Berlin resets Libya policy
Germany sought to turn a new leaf on Monday by stressing its readiness to help with reconstruction and aid in Libya after failing to provide military assistance to the campaign against Muammar Qaddafi.
Chancellor Angela Merkel will attend an international conference on Libya's future in Paris on Thursday, her spokesman Steffen Seibert said.
Seibert told a news conference "we will do everything we can" to provide humanitarian assistance to the Libyan people in the wake of the toppling of the Qaddafi regime.
"The German government is happy the rebels have been victorious," he added.
Meanwhile, German Foreign Minister Guido Westerwelle made plain his backing for NATO allies who intervened in Libya to enforce a no-fly zone and protect civilians, following a UN Security Council vote in March.
Germany, which occupies one of the council's rotating seats, abstained on the vote, the only European Union and NATO ally to do so.
"Our respect for France and our other allies in implementing resolution 1973 is all the greater as we had weighed differently the chances and the risks" involved by the intervention, Westerwelle acknowledged on the sidelines of a meeting Monday with French counterpart Alain Juppe.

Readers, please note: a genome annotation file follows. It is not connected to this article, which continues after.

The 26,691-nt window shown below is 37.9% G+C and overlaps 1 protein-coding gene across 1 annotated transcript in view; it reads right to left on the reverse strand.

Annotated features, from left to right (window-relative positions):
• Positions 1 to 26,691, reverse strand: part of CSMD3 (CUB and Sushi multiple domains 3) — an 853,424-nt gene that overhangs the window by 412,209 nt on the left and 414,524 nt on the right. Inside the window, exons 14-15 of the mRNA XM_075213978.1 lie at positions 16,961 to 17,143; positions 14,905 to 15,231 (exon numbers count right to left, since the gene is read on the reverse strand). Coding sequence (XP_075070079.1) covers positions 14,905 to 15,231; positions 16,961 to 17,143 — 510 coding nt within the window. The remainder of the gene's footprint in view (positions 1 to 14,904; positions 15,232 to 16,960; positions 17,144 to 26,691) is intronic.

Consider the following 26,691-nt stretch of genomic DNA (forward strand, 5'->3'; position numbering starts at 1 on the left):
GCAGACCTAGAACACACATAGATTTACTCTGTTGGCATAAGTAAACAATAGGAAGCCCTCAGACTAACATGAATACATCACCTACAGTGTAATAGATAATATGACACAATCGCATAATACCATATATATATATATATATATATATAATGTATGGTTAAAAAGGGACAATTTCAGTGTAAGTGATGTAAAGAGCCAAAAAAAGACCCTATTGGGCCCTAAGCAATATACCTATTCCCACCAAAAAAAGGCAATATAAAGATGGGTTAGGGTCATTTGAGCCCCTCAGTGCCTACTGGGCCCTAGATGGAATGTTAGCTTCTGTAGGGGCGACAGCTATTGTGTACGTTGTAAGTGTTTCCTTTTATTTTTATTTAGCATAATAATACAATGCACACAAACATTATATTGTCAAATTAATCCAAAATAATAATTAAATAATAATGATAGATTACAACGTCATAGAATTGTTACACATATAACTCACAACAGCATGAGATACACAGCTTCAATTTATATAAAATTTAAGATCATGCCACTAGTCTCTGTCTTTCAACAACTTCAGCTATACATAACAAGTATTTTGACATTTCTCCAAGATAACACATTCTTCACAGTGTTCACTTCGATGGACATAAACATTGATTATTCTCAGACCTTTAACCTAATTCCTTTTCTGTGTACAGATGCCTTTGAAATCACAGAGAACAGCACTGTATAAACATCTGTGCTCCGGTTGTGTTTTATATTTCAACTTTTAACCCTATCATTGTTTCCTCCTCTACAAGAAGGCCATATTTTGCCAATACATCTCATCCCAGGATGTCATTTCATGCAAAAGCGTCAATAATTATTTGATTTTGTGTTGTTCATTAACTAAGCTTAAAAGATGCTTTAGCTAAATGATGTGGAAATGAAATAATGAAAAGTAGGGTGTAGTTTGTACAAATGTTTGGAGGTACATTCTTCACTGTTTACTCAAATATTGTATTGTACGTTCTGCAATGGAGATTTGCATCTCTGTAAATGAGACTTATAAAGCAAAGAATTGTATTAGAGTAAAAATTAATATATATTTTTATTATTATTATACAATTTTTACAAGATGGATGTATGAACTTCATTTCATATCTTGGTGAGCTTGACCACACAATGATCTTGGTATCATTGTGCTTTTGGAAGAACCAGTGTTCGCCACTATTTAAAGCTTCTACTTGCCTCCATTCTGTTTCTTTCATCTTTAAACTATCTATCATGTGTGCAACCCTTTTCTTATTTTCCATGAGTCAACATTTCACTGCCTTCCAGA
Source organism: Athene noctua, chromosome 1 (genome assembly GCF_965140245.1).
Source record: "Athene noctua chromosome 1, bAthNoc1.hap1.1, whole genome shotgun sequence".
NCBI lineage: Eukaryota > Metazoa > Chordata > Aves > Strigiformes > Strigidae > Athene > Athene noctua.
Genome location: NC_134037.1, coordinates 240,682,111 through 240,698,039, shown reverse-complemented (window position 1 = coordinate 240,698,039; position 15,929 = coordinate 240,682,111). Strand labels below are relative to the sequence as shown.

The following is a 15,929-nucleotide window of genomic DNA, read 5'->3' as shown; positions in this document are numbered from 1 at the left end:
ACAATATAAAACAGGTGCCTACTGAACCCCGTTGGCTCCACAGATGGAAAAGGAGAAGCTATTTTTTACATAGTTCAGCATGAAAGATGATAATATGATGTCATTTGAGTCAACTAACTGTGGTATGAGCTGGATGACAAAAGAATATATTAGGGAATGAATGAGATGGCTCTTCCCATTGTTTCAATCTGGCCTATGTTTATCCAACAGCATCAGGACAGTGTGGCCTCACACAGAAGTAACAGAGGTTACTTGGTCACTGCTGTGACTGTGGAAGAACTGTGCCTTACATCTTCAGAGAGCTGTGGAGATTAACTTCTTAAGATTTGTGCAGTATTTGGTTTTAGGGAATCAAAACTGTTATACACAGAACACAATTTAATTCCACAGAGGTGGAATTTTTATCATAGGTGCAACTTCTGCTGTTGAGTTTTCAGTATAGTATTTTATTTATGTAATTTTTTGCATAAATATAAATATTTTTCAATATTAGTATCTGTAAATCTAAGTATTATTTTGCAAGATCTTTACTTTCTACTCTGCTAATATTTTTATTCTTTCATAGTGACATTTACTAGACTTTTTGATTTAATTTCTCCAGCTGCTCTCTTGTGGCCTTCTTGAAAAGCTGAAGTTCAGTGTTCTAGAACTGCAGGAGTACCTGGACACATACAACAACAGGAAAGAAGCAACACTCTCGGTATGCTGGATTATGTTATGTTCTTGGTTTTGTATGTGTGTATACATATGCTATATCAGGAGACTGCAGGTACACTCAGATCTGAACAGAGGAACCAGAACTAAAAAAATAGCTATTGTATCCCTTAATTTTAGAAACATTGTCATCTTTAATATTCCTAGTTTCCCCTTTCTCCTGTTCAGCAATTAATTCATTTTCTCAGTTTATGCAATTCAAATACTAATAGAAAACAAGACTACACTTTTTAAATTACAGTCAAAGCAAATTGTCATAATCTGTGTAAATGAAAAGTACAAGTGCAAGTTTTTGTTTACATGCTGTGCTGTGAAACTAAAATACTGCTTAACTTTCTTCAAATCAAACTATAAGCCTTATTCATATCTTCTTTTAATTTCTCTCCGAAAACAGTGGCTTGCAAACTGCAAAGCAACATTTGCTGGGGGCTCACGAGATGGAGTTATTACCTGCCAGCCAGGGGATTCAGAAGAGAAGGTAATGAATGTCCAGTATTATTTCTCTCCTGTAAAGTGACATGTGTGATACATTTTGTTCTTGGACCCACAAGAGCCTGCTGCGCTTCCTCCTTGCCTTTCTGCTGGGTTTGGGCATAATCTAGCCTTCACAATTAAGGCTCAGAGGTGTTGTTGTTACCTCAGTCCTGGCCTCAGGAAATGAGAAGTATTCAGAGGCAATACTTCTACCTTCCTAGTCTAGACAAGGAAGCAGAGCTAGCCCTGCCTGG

The French minister, for his part, stressed that "it was only thanks to the international community's intervention that a real bloodbath was avoided."
Westerwelle meanwhile faced strong criticism in the German press for saying it was his country's support for international sanctions against Libya that had been key in winning victory for the uprising.
At the weekend he finally ate his words and publicly acknowledged that it was "the Libyans, with the help of the international military intervention, who toppled Qaddafi's regime."
The German minister, who in April relinquished his job as leader of the Free Democrats (FDP), the junior partner in the coalition government, now faces renewed questions over his future.
"A minister on probation," ran Monday's headline in the conservative Die Welt newspaper.
"Who will go first?" asked the left-wing Tageszeitung with front-page pictures depicting, side by side, Westerwelle and Qaddafi.
By finally recognizing NATO's leading role, Westerwelle "has probably won himself some time at the foreign ministry," said the Leipziger Zeitung. "But his political end, according to leading figures in his party, is near," it added.
The Kölner Stadt-Anzeiger newspaper said Economy Minister Philipp Rösler, who took over from Westerwelle as FDP leader and vice-chancellor earlier this year, had suggested that deputy foreign minister Werner Hoyer take over from Westerwelle.
But Seibert Monday said reports of Westerwelle's likely resignation were "fictitious," adding that Merkel had "full trust in him."
There were no immediate details on what aid Germany might give Libya's National Transitional Council.
A German foreign ministry spokesman said Berlin had already earmarked €100 million euros' worth of aid for Libya, of which two-thirds had been spent.
He also suggested the international community would move to speed up the release of Libyan assets frozen abroad, adding that €1 billion of these were held in Germany alone.